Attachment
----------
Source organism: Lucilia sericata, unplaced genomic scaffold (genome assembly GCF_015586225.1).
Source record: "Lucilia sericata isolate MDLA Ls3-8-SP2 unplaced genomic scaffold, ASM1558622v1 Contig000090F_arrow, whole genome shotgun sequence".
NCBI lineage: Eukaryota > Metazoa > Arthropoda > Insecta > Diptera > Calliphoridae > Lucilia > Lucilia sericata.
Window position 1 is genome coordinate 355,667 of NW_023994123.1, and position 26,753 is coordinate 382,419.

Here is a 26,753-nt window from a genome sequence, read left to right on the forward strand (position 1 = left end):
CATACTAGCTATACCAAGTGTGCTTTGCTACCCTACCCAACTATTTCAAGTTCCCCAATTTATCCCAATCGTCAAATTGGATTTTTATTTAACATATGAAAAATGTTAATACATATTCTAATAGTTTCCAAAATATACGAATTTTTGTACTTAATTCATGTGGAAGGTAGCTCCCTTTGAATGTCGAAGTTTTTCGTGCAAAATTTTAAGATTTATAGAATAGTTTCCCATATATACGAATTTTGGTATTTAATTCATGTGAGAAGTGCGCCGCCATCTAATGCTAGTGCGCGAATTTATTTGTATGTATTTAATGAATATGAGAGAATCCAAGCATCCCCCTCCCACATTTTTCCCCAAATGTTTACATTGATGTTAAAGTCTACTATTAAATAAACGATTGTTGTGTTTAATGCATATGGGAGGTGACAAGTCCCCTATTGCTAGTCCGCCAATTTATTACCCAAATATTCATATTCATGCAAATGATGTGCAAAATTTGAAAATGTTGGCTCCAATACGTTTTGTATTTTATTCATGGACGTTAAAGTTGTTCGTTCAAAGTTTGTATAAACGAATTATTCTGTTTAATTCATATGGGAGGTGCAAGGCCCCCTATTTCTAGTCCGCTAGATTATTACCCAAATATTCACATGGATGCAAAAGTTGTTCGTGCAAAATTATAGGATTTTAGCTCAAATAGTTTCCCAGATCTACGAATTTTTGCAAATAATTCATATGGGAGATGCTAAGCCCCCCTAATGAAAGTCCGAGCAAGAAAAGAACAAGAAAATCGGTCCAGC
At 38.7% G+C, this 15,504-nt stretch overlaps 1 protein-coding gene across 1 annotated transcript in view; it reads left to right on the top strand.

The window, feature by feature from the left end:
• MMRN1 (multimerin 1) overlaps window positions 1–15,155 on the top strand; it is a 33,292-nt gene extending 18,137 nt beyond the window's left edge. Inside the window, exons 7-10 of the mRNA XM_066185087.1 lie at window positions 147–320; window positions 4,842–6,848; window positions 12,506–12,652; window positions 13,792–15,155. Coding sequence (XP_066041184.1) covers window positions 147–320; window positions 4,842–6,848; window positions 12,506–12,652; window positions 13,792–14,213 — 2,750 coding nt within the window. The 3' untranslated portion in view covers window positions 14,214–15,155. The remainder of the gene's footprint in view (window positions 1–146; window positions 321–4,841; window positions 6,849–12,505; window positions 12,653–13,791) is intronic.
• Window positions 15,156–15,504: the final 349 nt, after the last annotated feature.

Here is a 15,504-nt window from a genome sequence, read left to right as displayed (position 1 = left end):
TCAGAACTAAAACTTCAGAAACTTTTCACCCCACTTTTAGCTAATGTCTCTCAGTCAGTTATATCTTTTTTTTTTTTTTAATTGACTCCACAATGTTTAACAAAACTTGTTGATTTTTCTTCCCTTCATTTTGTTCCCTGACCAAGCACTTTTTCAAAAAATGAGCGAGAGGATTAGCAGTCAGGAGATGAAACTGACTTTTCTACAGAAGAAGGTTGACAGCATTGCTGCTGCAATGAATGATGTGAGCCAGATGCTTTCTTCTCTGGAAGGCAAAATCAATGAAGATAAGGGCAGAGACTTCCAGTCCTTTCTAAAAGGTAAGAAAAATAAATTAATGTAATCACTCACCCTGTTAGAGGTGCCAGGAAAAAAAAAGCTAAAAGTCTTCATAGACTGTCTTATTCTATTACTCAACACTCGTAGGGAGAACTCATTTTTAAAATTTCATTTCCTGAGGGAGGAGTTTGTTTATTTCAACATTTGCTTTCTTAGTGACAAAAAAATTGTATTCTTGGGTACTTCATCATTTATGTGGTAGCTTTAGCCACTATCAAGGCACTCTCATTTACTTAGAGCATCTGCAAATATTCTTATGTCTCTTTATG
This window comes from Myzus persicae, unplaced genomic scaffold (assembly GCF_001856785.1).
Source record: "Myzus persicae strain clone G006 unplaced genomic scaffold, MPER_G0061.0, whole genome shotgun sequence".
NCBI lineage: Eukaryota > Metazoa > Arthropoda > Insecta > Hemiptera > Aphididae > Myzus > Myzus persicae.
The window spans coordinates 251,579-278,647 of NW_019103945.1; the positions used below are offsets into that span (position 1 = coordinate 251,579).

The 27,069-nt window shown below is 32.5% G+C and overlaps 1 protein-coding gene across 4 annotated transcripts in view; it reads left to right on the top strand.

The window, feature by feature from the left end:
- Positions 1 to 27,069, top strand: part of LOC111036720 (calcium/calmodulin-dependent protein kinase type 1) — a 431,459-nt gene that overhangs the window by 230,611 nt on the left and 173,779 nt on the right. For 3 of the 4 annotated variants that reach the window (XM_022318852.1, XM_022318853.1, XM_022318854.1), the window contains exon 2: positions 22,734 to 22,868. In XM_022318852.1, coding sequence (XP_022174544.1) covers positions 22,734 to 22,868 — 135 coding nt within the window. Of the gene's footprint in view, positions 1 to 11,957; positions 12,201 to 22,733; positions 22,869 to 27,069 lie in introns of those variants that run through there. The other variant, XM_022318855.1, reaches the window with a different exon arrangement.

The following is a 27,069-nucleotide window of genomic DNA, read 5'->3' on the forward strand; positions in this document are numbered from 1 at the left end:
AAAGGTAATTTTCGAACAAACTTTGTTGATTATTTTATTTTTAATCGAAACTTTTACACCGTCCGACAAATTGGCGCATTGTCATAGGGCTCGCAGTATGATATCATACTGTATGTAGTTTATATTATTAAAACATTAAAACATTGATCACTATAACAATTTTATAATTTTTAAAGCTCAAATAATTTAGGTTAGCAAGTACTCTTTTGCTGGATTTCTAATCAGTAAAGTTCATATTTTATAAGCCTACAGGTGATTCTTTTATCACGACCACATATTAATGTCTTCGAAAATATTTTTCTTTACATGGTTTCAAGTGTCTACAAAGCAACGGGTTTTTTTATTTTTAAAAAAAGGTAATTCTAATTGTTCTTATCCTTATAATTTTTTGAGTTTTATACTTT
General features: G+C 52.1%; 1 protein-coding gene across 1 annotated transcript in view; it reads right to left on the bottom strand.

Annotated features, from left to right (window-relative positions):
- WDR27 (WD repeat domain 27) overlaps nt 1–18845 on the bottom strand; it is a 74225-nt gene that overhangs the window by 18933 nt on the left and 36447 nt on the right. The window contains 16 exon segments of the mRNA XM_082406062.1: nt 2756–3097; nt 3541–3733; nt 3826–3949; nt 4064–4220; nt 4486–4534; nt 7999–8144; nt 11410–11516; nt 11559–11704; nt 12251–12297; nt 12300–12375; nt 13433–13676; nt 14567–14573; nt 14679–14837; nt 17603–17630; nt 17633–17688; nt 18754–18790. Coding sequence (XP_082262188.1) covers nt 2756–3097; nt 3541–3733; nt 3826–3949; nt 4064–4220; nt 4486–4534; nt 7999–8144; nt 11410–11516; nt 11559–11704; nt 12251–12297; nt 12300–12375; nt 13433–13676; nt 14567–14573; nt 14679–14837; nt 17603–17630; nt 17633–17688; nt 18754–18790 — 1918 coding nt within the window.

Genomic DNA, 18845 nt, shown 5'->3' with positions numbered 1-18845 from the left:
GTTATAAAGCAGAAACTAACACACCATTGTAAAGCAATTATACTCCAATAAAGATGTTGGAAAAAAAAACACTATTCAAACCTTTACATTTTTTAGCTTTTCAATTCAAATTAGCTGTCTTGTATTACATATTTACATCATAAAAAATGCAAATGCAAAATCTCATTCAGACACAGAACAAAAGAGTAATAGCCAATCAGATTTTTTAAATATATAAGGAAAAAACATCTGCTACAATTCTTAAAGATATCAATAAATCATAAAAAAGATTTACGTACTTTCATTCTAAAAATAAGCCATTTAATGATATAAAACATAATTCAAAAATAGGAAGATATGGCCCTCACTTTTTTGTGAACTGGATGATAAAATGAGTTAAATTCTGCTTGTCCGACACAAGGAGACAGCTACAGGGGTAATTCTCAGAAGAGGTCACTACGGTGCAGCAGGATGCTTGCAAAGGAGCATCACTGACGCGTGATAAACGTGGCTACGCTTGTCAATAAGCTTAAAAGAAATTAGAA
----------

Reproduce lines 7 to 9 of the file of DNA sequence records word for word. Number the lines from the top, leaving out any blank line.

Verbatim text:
At 38.7% G+C, this 15,504-nt stretch overlaps 1 protein-coding gene across 1 annotated transcript in view; it reads left to right on the top strand.

The window, feature by feature from the left end:
• MMRN1 (multimerin 1) overlaps window positions 1–15,155 on the top strand; it is a 33,292-nt gene extending 18,137 nt beyond the window's left edge. Inside the window, exons 7-10 of the mRNA XM_066185087.1 lie at window positions 147–320; window positions 4,842–6,848; window positions 12,506–12,652; window positions 13,792–15,155. Coding sequence (XP_066041184.1) covers window positions 147–320; window positions 4,842–6,848; window positions 12,506–12,652; window positions 13,792–14,213 — 2,750 coding nt within the window. The 3' untranslated portion in view covers window positions 14,214–15,155. The remainder of the gene's footprint in view (window positions 1–146; window positions 321–4,841; window positions 6,849–12,505; window positions 12,653–13,791) is intronic.